Anyone who reads this post please tell me what has interviewing white foreigners got to do with building “brand new image” of Ethiopia. What is so pleasant about asking a certain white dude on primarily Ethiopian festivity? If you have noticed some of the questions from ETV “journalists” goes like “Is this your first time to be in Ethiopia?” “What did you observe?” “What difference did you see if this is your second time in Ethiopia?” Year in year out same questions with several white interviewees. By the way, I have nothing against white interviewees.
OK, we are distinct country in our traditions, cultures and history but every country is different on their own. And I know, media houses like ETV may have interview with whomever they want, but come now, after all it was “Timket” and many of Addis dwellers dress up to symbolize their cultural heritages and pledged their allegiance to– the Red, Yellow & Green flag of Ethiopia and surely they must at least have a chance to reflect their passion on their holiday on the national television not tourists.
I believe the essence of presenting white peoples interview on the national television on the occasions like “Timket” is an exhibit of admiration of what is foreign. For me it is an exertion of journalists who want to identify themselves with something that is regarded as “better testimony for good image of Ethiopia”. Here the biggest challenge comes to the picture: What is better? Better than what? “Who can be the witness for our own holiday other than ourselves” These journalists give a lame reason of building brand new image of Ethiopia for interviewing white people. I am boldly labeling this as an attempt to adopt confused methods of image building and confusing foreign identities and cannot relate to any of public relation activities that would help to build a brand new image of Ethiopia. The journey for brand new image of Ethiopia is a long trip that will have to take many factors.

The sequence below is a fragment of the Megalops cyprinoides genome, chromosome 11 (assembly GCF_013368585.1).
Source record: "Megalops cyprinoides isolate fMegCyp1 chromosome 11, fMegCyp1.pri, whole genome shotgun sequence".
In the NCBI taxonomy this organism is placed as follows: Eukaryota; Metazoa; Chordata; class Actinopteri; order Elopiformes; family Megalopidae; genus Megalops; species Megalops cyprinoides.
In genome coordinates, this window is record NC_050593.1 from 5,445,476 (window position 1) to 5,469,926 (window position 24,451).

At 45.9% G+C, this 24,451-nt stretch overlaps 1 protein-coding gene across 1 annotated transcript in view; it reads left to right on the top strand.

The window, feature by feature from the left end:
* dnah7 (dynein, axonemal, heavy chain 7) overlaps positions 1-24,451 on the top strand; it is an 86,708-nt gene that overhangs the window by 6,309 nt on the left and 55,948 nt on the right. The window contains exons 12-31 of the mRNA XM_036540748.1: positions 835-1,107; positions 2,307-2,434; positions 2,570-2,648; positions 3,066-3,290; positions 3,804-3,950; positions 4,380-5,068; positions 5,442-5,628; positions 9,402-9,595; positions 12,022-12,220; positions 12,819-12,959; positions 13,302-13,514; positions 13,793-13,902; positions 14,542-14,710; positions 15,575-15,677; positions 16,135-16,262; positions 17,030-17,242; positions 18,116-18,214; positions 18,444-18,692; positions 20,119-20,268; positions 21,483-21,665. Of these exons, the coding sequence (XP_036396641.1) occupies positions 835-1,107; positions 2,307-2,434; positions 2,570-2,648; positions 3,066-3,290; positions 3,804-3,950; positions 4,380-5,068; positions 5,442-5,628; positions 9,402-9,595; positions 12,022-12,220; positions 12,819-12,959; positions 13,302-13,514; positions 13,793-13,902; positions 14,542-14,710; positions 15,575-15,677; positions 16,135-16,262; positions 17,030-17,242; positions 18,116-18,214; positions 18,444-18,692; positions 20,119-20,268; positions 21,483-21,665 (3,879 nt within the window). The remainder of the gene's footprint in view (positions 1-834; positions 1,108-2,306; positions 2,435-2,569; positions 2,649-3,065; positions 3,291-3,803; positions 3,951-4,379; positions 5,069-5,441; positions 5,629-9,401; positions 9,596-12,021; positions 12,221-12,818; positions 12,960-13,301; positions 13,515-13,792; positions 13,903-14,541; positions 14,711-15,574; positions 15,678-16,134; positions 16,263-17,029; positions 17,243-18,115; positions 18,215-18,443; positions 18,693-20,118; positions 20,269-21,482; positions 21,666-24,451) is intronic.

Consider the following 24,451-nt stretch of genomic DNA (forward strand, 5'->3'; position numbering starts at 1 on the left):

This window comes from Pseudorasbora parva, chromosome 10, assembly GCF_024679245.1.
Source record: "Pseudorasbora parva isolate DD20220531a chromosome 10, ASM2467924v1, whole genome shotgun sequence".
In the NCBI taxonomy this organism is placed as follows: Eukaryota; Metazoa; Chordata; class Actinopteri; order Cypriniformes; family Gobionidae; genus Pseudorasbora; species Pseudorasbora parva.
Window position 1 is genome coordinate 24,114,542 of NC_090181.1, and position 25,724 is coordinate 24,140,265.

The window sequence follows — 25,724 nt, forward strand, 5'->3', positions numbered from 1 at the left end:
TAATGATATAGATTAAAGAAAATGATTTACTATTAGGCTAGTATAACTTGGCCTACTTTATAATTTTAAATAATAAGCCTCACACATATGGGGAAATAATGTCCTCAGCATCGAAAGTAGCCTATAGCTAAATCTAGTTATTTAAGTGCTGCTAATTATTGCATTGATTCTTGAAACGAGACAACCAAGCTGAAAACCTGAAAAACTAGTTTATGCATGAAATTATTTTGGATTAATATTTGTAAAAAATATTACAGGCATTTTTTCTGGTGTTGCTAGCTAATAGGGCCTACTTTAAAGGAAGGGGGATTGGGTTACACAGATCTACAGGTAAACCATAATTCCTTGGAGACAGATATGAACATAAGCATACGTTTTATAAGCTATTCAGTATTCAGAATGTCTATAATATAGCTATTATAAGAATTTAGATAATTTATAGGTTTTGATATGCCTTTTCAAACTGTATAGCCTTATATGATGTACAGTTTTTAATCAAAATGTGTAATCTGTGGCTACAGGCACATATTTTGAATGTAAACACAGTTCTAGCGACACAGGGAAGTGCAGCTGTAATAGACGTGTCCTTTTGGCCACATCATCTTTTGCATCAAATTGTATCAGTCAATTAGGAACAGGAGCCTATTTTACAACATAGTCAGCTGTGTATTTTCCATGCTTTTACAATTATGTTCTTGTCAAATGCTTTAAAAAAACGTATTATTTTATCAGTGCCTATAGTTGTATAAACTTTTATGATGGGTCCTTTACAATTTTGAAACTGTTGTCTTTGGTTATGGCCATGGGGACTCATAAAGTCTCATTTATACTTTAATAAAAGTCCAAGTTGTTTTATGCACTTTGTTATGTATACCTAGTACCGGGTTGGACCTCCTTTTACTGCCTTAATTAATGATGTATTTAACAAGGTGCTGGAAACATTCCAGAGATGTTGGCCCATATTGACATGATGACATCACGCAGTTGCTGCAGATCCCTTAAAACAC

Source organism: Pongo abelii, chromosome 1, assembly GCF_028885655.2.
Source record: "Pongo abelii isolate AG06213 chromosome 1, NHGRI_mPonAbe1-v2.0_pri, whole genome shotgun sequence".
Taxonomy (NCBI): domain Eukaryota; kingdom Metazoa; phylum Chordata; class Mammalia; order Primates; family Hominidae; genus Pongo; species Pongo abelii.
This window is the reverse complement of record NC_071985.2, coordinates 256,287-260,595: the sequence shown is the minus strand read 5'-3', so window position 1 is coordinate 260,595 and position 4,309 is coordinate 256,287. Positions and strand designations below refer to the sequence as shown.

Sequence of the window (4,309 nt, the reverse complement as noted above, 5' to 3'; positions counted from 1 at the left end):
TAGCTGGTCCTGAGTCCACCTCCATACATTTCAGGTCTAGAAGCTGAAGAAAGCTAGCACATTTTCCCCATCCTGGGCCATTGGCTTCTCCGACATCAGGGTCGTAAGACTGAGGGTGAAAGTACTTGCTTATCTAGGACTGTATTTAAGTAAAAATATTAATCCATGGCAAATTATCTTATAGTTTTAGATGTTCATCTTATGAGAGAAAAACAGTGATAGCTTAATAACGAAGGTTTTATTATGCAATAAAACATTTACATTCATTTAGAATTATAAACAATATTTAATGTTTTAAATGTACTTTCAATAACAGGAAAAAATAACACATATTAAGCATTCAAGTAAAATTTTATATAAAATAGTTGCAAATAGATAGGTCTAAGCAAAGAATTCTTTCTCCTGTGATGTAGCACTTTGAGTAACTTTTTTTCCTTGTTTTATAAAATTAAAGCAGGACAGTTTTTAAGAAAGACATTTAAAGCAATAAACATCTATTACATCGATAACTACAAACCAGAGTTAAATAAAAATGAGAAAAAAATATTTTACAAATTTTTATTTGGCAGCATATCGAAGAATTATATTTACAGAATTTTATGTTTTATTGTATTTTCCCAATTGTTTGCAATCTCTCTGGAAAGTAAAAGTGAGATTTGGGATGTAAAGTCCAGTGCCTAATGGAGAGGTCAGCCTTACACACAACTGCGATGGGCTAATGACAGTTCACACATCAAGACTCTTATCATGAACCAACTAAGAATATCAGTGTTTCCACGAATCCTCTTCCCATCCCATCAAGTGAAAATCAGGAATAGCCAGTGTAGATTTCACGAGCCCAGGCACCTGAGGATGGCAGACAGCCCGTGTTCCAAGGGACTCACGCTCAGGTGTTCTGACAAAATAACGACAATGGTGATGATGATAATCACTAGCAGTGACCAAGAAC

I have observed that there is a movement (though it looks artificial) towards appreciating what is local, what is ethnic and what is indigenous, and this is observed on a public occasions like “Timket”. ETV should take the advantage of this movement to capitalize on its quest for brand new image of Ethiopia.
I do not think brand new image of Ethiopia will be built by something trivial — such as asking opinions of white foreigners about “friendly people of Ethiopia”, or “the good weather of Ethiopia” or interviewing foreigners about ethnic, indigenous or religious celebrations such as “Meskel” or “Timket”. For me these acts are indications of messed up identities and adoration of white witnesses. What do you think?